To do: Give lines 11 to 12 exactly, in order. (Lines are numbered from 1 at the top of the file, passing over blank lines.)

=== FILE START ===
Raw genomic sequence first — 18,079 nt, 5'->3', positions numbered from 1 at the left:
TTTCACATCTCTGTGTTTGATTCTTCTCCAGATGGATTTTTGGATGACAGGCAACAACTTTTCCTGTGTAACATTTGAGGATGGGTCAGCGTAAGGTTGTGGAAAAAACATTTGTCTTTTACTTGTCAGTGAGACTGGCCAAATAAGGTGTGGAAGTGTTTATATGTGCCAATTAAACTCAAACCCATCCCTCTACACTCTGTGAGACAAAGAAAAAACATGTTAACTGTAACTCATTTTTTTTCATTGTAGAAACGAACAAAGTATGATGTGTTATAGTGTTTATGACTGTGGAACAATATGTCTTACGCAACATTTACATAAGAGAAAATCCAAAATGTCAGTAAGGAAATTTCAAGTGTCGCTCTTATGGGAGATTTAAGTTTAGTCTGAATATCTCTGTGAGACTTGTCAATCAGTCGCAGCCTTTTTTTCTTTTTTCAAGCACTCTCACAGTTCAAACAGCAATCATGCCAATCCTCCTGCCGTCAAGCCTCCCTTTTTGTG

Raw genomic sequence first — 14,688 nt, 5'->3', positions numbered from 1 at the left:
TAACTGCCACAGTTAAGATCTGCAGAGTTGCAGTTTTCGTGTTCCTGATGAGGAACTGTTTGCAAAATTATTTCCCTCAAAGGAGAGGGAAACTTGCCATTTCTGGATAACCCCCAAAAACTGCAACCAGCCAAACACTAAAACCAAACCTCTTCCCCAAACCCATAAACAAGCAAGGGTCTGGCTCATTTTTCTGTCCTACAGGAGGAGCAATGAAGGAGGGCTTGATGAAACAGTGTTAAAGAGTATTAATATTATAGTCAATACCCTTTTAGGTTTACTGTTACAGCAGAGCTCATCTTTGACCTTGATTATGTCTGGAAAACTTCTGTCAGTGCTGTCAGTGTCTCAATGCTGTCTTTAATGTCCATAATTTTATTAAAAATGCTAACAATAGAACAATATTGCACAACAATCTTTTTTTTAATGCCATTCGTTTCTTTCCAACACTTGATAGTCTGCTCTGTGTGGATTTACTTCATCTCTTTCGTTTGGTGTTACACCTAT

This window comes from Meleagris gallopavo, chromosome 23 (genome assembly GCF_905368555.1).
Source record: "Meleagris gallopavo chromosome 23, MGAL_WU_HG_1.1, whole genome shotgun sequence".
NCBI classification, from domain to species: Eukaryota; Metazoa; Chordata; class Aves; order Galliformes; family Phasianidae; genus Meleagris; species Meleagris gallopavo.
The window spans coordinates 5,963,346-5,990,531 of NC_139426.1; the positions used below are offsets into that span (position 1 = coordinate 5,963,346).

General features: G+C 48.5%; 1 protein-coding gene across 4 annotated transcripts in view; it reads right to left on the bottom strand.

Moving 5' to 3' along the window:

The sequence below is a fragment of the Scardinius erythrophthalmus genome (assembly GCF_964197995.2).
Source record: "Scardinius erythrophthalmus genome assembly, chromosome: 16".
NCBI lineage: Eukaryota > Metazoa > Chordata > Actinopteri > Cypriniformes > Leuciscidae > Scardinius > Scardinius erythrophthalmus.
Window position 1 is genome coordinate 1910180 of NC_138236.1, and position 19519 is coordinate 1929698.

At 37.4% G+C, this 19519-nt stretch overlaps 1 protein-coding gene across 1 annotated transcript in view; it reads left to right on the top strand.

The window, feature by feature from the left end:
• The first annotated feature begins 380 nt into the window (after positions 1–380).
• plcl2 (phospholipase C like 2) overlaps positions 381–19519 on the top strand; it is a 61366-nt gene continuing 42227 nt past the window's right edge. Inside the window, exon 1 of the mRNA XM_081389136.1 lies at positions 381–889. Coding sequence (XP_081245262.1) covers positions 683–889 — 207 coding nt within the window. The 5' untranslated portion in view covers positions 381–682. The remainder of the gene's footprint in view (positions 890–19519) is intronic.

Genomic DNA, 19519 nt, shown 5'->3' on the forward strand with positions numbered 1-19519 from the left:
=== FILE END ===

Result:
The sequence below is a fragment of the Scardinius erythrophthalmus genome (assembly GCF_964197995.2).
Source record: "Scardinius erythrophthalmus genome assembly, chromosome: 16".